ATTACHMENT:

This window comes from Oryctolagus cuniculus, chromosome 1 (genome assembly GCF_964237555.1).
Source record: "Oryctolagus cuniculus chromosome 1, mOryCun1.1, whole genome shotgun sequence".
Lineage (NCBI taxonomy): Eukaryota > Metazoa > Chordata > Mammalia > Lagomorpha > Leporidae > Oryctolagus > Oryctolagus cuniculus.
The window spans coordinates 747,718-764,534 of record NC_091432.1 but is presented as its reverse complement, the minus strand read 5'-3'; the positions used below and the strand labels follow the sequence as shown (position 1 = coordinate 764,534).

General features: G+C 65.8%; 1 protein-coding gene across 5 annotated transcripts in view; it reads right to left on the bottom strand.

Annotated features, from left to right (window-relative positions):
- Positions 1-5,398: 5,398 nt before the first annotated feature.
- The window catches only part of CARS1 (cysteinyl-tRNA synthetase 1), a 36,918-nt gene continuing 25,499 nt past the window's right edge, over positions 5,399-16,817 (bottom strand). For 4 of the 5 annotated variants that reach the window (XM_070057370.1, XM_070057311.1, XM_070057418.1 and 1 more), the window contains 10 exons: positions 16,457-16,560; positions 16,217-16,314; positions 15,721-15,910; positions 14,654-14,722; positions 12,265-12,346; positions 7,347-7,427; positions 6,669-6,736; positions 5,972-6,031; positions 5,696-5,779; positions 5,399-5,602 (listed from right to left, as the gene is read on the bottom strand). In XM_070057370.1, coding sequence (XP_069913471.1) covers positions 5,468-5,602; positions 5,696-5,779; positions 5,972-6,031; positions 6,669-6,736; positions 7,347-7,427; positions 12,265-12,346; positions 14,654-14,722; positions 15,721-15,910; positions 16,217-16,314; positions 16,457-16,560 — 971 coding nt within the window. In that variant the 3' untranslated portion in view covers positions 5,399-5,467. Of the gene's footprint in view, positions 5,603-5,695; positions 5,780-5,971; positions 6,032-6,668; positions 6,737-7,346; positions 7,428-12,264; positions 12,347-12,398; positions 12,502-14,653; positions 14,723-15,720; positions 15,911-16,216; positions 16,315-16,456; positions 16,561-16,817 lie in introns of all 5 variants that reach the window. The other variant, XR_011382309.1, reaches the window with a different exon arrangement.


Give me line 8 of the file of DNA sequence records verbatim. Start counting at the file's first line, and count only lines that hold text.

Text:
- The window catches only part of CARS1 (cysteinyl-tRNA synthetase 1), a 36,918-nt gene continuing 25,499 nt past the window's right edge, over positions 5,399-16,817 (bottom strand). For 4 of the 5 annotated variants that reach the window (XM_070057370.1, XM_070057311.1, XM_070057418.1 and 1 more), the window contains 10 exons: positions 16,457-16,560; positions 16,217-16,314; positions 15,721-15,910; positions 14,654-14,722; positions 12,265-12,346; positions 7,347-7,427; positions 6,669-6,736; positions 5,972-6,031; positions 5,696-5,779; positions 5,399-5,602 (listed from right to left, as the gene is read on the bottom strand). In XM_070057370.1, coding sequence (XP_069913471.1) covers positions 5,468-5,602; positions 5,696-5,779; positions 5,972-6,031; positions 6,669-6,736; positions 7,347-7,427; positions 12,265-12,346; positions 14,654-14,722; positions 15,721-15,910; positions 16,217-16,314; positions 16,457-16,560 — 971 coding nt within the window. In that variant the 3' untranslated portion in view covers positions 5,399-5,467. Of the gene's footprint in view, positions 5,603-5,695; positions 5,780-5,971; positions 6,032-6,668; positions 6,737-7,346; positions 7,428-12,264; positions 12,347-12,398; positions 12,502-14,653; positions 14,723-15,720; positions 15,911-16,216; positions 16,315-16,456; positions 16,561-16,817 lie in introns of all 5 variants that reach the window. The other variant, XR_011382309.1, reaches the window with a different exon arrangement.